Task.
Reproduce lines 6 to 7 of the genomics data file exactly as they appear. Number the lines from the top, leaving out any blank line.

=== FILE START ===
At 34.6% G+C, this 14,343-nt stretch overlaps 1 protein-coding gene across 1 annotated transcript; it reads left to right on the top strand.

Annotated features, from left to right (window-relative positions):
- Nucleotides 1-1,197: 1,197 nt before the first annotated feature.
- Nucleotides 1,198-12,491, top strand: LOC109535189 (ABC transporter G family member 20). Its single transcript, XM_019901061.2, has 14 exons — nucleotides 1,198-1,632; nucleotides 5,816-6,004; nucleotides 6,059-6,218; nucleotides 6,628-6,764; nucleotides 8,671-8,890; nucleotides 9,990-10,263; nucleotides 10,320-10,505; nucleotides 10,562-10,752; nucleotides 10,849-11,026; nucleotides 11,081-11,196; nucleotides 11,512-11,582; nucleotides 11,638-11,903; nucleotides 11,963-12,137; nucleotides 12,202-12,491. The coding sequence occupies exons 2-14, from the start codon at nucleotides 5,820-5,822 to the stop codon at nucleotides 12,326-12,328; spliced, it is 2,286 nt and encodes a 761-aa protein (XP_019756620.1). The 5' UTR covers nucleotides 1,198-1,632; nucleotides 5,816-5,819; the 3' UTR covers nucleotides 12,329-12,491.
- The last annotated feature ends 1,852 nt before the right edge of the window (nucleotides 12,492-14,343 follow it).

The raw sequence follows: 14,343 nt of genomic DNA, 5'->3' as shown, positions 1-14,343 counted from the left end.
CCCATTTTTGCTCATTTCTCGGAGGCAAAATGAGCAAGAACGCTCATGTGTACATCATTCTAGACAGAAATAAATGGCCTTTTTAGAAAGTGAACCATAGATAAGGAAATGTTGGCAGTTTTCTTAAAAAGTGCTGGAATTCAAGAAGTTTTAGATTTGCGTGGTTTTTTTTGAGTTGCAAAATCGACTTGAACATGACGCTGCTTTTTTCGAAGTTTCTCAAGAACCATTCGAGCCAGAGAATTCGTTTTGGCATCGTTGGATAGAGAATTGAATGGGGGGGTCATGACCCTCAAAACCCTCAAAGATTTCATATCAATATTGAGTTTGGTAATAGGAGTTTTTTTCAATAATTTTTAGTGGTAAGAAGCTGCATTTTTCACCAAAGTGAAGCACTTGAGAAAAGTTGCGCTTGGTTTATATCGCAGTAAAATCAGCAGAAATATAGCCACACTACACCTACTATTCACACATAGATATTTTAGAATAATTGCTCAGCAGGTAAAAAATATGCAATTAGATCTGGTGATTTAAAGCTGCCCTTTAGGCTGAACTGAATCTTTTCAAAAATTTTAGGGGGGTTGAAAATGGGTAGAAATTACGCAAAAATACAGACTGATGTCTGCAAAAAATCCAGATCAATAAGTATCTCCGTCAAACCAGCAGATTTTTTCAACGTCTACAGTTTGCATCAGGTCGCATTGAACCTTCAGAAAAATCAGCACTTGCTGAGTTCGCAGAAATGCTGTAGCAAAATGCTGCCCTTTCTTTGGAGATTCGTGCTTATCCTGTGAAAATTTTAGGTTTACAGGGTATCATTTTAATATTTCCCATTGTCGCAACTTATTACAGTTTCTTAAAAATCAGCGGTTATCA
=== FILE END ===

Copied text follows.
The raw sequence follows: 14,343 nt of genomic DNA, 5'->3' as shown, positions 1-14,343 counted from the left end.
CCCATTTTTGCTCATTTCTCGGAGGCAAAATGAGCAAGAACGCTCATGTGTACATCATTCTAGACAGAAATAAATGGCCTTTTTAGAAAGTGAACCATAGATAAGGAAATGTTGGCAGTTTTCTTAAAAAGTGCTGGAATTCAAGAAGTTTTAGATTTGCGTGGTTTTTTTTGAGTTGCAAAATCGACTTGAACATGACGCTGCTTTTTTCGAAGTTTCTCAAGAACCATTCGAGCCAGAGAATTCGTTTTGGCATCGTTGGATAGAGAATTGAATGGGGGGGTCATGACCCTCAAAACCCTCAAAGATTTCATATCAATATTGAGTTTGGTAATAGGAGTTTTTTTCAATAATTTTTAGTGGTAAGAAGCTGCATTTTTCACCAAAGTGAAGCACTTGAGAAAAGTTGCGCTTGGTTTATATCGCAGTAAAATCAGCAGAAATATAGCCACACTACACCTACTATTCACACATAGATATTTTAGAATAATTGCTCAGCAGGTAAAAAATATGCAATTAGATCTGGTGATTTAAAGCTGCCCTTTAGGCTGAACTGAATCTTTTCAAAAATTTTAGGGGGGTTGAAAATGGGTAGAAATTACGCAAAAATACAGACTGATGTCTGCAAAAAATCCAGATCAATAAGTATCTCCGTCAAACCAGCAGATTTTTTCAACGTCTACAGTTTGCATCAGGTCGCATTGAACCTTCAGAAAAATCAGCACTTGCTGAGTTCGCAGAAATGCTGTAGCAAAATGCTGCCCTTTCTTTGGAGATTCGTGCTTATCCTGTGAAAATTTTAGGTTTACAGGGTATCATTTTAATATTTCCCATTGTCGCAACTTATTACAGTTTCTTAAAAATCAGCGGTTATCA